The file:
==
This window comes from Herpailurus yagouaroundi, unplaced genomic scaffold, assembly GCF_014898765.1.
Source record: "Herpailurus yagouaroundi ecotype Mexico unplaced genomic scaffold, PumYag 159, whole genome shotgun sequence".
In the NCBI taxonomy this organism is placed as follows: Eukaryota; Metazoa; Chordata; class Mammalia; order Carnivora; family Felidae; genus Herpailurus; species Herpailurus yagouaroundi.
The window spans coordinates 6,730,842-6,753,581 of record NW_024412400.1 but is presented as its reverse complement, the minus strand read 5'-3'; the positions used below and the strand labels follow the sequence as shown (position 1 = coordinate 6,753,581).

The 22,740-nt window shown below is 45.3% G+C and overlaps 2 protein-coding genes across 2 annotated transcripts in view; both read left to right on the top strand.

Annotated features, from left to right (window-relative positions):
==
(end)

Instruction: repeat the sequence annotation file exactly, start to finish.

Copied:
This window comes from Herpailurus yagouaroundi, unplaced genomic scaffold, assembly GCF_014898765.1.
Source record: "Herpailurus yagouaroundi ecotype Mexico unplaced genomic scaffold, PumYag 159, whole genome shotgun sequence".
In the NCBI taxonomy this organism is placed as follows: Eukaryota; Metazoa; Chordata; class Mammalia; order Carnivora; family Felidae; genus Herpailurus; species Herpailurus yagouaroundi.
The window spans coordinates 6,730,842-6,753,581 of record NW_024412400.1 but is presented as its reverse complement, the minus strand read 5'-3'; the positions used below and the strand labels follow the sequence as shown (position 1 = coordinate 6,753,581).

The 22,740-nt window shown below is 45.3% G+C and overlaps 2 protein-coding genes across 2 annotated transcripts in view; both read left to right on the top strand.

Annotated features, from left to right (window-relative positions):